Little Tor cliff at the east end of Oxwich Bay in Gower, South Wales, is made of Carboniferous Limestone of the Hunts Bay Oolite Sub Group. In common with beach outcrops of the same type of rock at Broughton on the north Gower coast, and Tenby that lies further west in Pembrokeshire, the surface is marked on a small scale with scalloped depressions and branching runnels that are the result of acid erosion and sand abrasion, giving rise to interesting textures and patterns.
The small sinuous etchings are called microrills (Ford and Williams 2007). They are typically 1 mm wide, round bottomed dissolution channels that are found close together. The pattern is reminiscent of rain running down a window pane. On gentle rock slopes they have curving paths and divide and rejoin in a network-like pattern. On steeper gradients the channels are straighter. Some microrills are made by slightly acidic water flowing down the rock surface but in other instances they are caused by the “water moving upwards, drawn by capillary tension exerted at an evaporating front. Capillary flow is believed to explain much of their characteristic sinuosity”.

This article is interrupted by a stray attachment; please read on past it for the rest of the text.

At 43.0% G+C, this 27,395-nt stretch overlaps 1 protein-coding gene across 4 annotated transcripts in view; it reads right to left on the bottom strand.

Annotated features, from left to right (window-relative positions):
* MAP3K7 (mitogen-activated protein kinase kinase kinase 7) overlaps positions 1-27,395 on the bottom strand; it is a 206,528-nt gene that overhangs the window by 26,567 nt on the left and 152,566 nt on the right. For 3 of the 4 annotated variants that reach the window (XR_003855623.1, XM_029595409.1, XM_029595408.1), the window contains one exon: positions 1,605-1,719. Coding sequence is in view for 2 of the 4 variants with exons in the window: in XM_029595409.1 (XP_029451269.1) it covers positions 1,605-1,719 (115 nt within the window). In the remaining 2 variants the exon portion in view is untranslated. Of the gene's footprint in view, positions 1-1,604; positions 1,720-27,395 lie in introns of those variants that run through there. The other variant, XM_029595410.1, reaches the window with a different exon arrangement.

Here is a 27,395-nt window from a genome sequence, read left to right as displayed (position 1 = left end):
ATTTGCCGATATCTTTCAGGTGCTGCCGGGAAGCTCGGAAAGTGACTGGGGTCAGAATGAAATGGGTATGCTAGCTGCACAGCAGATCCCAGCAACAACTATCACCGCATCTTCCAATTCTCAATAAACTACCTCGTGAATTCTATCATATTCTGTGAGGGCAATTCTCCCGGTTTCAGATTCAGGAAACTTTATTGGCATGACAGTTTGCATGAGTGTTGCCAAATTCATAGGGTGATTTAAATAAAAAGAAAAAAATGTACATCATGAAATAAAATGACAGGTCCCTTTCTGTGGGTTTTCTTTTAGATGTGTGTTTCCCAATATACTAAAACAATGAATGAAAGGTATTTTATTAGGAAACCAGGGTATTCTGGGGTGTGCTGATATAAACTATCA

Ford, D. and Williams, P. (2007) Karst Hydrogeology and Geomorphology. John Wiley & Sons, Chichester, England. Revised Edition, p324. ISBN 978-0-470-84997-2.
7 Replies to “Rock Textures at Little Tor, Gower”
Amazing. Love the photos and the description and information. Thank you Jessica.
Thank you, Jan. I am pleased that you like the post. These micro-textures on rocks are fascinating.
WOW and Thanks!
Fascinating, beautiful, and nicely photographed.
Thank you, Linda.
Thanks for your blogs- am in Crete and seen the gypsum erosion at Knossos and read your links as I live in west Wales and know Tenby beaches well- very enlightening
Sue- July 2018
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Thank you, Sue. I am glad you found the information you wanted and its connection with South Wales. Have a great holiday. Crete is a great place.